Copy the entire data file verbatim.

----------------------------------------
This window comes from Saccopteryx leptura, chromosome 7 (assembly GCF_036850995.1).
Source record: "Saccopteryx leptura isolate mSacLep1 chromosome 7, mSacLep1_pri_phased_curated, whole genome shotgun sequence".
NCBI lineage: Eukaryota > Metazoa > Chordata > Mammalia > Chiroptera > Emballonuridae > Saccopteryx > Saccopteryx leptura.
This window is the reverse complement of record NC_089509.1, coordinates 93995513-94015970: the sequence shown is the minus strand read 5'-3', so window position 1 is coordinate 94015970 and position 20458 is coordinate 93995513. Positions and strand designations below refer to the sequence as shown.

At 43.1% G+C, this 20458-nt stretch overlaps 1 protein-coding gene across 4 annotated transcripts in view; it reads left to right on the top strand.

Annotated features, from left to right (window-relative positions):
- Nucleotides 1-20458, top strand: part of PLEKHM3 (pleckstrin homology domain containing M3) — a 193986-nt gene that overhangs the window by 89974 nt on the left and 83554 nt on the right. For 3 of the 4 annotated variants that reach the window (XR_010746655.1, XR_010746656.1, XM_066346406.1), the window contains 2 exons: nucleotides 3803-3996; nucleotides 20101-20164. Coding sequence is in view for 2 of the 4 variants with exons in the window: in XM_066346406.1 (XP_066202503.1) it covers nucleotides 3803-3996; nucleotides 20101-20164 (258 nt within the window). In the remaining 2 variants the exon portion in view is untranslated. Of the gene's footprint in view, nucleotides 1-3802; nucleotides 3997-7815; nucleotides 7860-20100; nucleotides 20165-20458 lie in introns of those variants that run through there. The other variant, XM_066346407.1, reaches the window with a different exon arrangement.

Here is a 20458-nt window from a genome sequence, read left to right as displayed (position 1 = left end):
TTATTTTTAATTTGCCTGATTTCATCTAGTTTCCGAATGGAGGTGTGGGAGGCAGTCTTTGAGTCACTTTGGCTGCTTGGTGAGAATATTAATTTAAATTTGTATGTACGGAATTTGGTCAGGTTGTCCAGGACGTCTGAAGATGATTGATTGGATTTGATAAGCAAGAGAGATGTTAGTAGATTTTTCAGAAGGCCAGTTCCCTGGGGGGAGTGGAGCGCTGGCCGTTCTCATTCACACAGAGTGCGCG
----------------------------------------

This window comes from Saccopteryx leptura, chromosome 7 (assembly GCF_036850995.1).
Source record: "Saccopteryx leptura isolate mSacLep1 chromosome 7, mSacLep1_pri_phased_curated, whole genome shotgun sequence".
NCBI lineage: Eukaryota > Metazoa > Chordata > Mammalia > Chiroptera > Emballonuridae > Saccopteryx > Saccopteryx leptura.
This window is the reverse complement of record NC_089509.1, coordinates 93995513-94015970: the sequence shown is the minus strand read 5'-3', so window position 1 is coordinate 94015970 and position 20458 is coordinate 93995513. Positions and strand designations below refer to the sequence as shown.

At 43.1% G+C, this 20458-nt stretch overlaps 1 protein-coding gene across 4 annotated transcripts in view; it reads left to right on the top strand.

Annotated features, from left to right (window-relative positions):
- Nucleotides 1-20458, top strand: part of PLEKHM3 (pleckstrin homology domain containing M3) — a 193986-nt gene that overhangs the window by 89974 nt on the left and 83554 nt on the right. For 3 of the 4 annotated variants that reach the window (XR_010746655.1, XR_010746656.1, XM_066346406.1), the window contains 2 exons: nucleotides 3803-3996; nucleotides 20101-20164. Coding sequence is in view for 2 of the 4 variants with exons in the window: in XM_066346406.1 (XP_066202503.1) it covers nucleotides 3803-3996; nucleotides 20101-20164 (258 nt within the window). In the remaining 2 variants the exon portion in view is untranslated. Of the gene's footprint in view, nucleotides 1-3802; nucleotides 3997-7815; nucleotides 7860-20100; nucleotides 20165-20458 lie in introns of those variants that run through there. The other variant, XM_066346407.1, reaches the window with a different exon arrangement.

Here is a 20458-nt window from a genome sequence, read left to right as displayed (position 1 = left end):
TTATTTTTAATTTGCCTGATTTCATCTAGTTTCCGAATGGAGGTGTGGGAGGCAGTCTTTGAGTCACTTTGGCTGCTTGGTGAGAATATTAATTTAAATTTGTATGTACGGAATTTGGTCAGGTTGTCCAGGACGTCTGAAGATGATTGATTGGATTTGATAAGCAAGAGAGATGTTAGTAGATTTTTCAGAAGGCCAGTTCCCTGGGGGGAGTGGAGCGCTGGCCGTTCTCATTCACACAGAGTGCGCG